J Syst Evol ›› 2016, Vol. 54 ›› Issue (2): 93-103.DOI: 10.1111/jse.12194

• Research Articles •     Next Articles

The ghost of the Cretaceous terrestrial revolution in the evolution of fern–sawfly associations

Harald Schneider1,2*   

  1. 1Department of Life Sciences, Natural History Museum, London SW7 5BD, UK
    2School of Life Sciences, Sun Yat-Sen University, Guangzhou 510265, China
  • Received:2015-09-04 Published:2016-03-16

Abstract: Utilization of ferns by phytophagous insects is widely considered to be less common and less specialized compared to the phytophagous insect community feeding on angiosperms. In this study, this assumption is challenged by exploring the evolution of pteridophagy (fern-feeding) in the larval stages of sawflies (Symphyta). To achieve this, phylogenetic frameworks were assembled based on published phylogenetic studies and newly reconstructed phylogenies based on cytochrome oxidase subunit I (COI) barcoding data that allowed the reconstruction of the ancestral feeding preferences by plotting reported host plants of sawflies. Evidence was found for two exclusively pteridophagous lineages of sawflies that probably originated before the Cretaceous Terrestrial Revolution, whereas the third lineage comprising several exclusively pteridophagous sawfly genera is nested in the derived sawfly clade feeding predominantly on eudicots. Thus, the evolution of pteridophagy in the clade was probably connected with the transformation of terrestrial habitats associated with the rise of angiosperms during the Cretaceous. The observed phylogenetic patterns are consistent with the hypothesis of “larval diet conservatism” resulting in the establishment of genera and lineages that feed exclusively, or at least predominantly, on conifers, eudicots, ferns, and monocots. Only a small percentage of sawfly genera were found to be polyphylophagous. The results suggest a low frequency of switches between host plants belonging to different major plant lineages such as angiosperms, conifers, and ferns. Successful switches between hosts belonging to different major lineages of land plants coincide with the reorganization of the phylogenetic composition of terrestrial vegetation in the late Mesozoic.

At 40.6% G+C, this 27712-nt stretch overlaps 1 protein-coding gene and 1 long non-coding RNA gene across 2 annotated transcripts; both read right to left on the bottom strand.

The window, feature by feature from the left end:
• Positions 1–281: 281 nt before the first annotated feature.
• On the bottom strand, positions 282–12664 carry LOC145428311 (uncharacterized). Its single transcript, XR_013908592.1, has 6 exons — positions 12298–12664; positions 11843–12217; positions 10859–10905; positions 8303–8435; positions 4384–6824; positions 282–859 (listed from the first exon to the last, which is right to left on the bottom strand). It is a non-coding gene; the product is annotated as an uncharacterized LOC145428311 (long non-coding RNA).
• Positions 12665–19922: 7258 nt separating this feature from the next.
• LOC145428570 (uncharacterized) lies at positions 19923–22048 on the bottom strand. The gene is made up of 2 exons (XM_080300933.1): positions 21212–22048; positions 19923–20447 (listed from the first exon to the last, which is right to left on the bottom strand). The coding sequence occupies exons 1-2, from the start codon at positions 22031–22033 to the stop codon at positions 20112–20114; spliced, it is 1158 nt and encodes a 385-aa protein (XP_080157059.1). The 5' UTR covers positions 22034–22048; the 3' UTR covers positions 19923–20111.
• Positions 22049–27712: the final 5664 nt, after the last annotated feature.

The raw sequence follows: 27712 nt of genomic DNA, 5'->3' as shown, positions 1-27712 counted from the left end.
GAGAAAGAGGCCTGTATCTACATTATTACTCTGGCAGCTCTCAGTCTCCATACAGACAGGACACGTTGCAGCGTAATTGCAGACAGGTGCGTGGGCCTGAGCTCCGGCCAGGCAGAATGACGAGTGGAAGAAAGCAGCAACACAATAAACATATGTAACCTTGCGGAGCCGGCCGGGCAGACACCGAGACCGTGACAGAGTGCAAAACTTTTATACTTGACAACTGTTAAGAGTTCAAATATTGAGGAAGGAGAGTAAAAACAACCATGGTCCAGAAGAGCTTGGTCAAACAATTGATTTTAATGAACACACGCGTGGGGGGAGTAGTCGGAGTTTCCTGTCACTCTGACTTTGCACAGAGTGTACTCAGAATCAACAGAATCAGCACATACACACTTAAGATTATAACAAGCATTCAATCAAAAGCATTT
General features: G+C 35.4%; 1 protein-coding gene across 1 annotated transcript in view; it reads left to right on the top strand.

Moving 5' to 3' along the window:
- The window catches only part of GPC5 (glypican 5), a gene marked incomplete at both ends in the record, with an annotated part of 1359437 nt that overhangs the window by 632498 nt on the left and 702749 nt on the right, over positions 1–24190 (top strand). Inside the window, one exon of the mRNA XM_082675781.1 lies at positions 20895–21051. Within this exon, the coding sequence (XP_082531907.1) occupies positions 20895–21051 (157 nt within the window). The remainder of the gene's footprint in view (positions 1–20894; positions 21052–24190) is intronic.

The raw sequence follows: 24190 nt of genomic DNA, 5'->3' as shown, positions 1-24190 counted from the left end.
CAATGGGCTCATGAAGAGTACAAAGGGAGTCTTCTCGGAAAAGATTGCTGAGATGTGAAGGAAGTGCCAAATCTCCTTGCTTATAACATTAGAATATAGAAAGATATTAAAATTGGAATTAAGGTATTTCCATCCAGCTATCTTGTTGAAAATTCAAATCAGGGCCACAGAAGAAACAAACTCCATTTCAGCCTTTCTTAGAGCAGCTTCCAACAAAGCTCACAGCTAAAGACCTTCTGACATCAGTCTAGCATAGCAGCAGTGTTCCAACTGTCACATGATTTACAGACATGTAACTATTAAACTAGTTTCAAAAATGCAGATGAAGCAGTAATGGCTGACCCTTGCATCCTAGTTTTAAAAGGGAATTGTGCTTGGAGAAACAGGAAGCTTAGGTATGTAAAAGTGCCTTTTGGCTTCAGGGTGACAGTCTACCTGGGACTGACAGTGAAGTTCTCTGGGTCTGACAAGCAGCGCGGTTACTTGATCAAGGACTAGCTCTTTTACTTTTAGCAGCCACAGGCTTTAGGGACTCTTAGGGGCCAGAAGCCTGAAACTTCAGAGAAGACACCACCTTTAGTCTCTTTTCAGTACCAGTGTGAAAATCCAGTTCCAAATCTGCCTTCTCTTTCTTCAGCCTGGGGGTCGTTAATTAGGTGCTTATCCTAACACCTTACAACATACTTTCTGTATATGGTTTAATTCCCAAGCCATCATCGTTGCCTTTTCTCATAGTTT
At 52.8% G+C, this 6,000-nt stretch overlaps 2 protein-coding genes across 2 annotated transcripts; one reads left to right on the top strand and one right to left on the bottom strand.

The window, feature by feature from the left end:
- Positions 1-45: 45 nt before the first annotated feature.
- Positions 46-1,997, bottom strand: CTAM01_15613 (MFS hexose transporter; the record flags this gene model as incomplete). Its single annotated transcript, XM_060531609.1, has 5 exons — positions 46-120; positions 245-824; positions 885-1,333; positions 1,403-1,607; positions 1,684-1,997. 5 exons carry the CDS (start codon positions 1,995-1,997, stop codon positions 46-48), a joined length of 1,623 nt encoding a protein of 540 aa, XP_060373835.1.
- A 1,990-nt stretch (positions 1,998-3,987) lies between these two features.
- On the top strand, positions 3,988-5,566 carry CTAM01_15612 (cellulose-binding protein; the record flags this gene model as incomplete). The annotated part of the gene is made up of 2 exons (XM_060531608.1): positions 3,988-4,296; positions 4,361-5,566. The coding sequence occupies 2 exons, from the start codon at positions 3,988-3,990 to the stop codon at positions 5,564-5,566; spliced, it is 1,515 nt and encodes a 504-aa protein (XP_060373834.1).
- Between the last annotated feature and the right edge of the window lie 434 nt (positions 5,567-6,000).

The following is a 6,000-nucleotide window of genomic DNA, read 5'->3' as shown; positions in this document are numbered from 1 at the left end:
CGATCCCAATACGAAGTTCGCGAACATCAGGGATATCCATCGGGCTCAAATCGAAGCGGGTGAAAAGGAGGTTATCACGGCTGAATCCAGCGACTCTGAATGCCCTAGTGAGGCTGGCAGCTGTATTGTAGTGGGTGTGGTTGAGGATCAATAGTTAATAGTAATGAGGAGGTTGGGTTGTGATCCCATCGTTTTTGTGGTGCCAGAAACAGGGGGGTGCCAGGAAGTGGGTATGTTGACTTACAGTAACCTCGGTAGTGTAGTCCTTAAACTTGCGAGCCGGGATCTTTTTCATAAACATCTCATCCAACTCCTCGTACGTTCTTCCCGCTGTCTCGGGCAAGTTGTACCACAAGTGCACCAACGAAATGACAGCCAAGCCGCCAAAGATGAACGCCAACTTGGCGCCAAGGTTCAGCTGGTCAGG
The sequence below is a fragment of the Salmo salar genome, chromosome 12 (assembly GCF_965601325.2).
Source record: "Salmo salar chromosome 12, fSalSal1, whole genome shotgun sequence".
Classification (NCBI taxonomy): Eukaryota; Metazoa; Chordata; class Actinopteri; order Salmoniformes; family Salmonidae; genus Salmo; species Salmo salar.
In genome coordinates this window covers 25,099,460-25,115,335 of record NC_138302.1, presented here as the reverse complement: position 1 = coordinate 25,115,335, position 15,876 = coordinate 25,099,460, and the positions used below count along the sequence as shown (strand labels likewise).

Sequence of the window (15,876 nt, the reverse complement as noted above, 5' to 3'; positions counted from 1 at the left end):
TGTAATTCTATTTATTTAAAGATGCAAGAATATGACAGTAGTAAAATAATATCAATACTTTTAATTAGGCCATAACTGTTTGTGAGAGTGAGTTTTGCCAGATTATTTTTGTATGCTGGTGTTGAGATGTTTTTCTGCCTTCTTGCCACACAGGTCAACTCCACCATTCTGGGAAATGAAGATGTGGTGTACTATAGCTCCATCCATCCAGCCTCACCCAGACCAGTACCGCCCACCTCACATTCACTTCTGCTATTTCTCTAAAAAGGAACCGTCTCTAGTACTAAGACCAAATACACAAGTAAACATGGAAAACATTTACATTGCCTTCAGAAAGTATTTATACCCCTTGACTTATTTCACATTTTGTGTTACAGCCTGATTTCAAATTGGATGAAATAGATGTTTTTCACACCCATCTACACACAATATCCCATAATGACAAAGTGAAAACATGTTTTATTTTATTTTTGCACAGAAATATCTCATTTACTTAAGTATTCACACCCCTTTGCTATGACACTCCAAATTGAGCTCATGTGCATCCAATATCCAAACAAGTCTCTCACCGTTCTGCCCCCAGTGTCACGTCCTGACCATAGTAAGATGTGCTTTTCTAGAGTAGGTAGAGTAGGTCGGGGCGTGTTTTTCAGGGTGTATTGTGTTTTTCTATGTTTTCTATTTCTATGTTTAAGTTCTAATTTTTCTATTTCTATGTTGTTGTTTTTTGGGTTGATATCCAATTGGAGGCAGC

Key words: evolution of larval diet, host switches, niche conservatism, phylogenetic composition, polyphylophagy, pteridophagy, Symphyta